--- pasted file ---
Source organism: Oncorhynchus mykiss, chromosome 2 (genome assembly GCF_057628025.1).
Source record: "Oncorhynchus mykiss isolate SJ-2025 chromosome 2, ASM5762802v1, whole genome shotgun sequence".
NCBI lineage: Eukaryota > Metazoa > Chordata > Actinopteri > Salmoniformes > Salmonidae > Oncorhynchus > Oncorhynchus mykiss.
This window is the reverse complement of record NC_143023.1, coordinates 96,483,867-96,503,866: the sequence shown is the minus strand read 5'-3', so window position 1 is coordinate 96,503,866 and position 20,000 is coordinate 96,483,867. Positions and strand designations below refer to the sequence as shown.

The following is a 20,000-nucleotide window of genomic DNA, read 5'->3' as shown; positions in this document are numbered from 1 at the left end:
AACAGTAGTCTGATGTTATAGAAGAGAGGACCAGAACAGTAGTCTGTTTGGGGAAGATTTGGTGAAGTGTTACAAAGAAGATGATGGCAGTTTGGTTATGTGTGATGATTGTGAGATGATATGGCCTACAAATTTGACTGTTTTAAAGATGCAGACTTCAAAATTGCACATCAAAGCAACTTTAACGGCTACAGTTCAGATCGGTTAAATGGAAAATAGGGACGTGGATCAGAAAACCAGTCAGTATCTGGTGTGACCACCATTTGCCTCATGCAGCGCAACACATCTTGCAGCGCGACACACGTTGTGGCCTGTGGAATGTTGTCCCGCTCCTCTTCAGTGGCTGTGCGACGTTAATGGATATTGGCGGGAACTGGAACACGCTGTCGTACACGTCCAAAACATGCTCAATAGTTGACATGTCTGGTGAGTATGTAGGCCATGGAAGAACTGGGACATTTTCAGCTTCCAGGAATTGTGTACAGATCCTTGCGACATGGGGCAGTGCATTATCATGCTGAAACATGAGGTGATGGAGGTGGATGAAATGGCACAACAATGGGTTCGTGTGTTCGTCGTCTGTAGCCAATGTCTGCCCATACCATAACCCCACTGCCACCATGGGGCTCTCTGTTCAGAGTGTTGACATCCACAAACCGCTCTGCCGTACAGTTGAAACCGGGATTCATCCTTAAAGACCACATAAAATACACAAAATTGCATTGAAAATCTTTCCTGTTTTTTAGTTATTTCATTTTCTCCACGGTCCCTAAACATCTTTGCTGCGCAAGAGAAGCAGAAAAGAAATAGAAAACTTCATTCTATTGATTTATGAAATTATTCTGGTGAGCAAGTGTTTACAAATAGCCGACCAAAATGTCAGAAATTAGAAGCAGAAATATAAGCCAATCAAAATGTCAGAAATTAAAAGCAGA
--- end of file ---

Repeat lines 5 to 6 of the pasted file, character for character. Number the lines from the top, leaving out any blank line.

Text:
The following is a 20,000-nucleotide window of genomic DNA, read 5'->3' as shown; positions in this document are numbered from 1 at the left end:
AACAGTAGTCTGATGTTATAGAAGAGAGGACCAGAACAGTAGTCTGTTTGGGGAAGATTTGGTGAAGTGTTACAAAGAAGATGATGGCAGTTTGGTTATGTGTGATGATTGTGAGATGATATGGCCTACAAATTTGACTGTTTTAAAGATGCAGACTTCAAAATTGCACATCAAAGCAACTTTAACGGCTACAGTTCAGATCGGTTAAATGGAAAATAGGGACGTGGATCAGAAAACCAGTCAGTATCTGGTGTGACCACCATTTGCCTCATGCAGCGCAACACATCTTGCAGCGCGACACACGTTGTGGCCTGTGGAATGTTGTCCCGCTCCTCTTCAGTGGCTGTGCGACGTTAATGGATATTGGCGGGAACTGGAACACGCTGTCGTACACGTCCAAAACATGCTCAATAGTTGACATGTCTGGTGAGTATGTAGGCCATGGAAGAACTGGGACATTTTCAGCTTCCAGGAATTGTGTACAGATCCTTGCGACATGGGGCAGTGCATTATCATGCTGAAACATGAGGTGATGGAGGTGGATGAAATGGCACAACAATGGGTTCGTGTGTTCGTCGTCTGTAGCCAATGTCTGCCCATACCATAACCCCACTGCCACCATGGGGCTCTCTGTTCAGAGTGTTGACATCCACAAACCGCTCTGCCGTACAGTTGAAACCGGGATTCATCCTTAAAGACCACATAAAATACACAAAATTGCATTGAAAATCTTTCCTGTTTTTTAGTTATTTCATTTTCTCCACGGTCCCTAAACATCTTTGCTGCGCAAGAGAAGCAGAAAAGAAATAGAAAACTTCATTCTATTGATTTATGAAATTATTCTGGTGAGCAAGTGTTTACAAATAGCCGACCAAAATGTCAGAAATTAGAAGCAGAAATATAAGCCAATCAAAATGTCAGAAATTAAAAGCAGA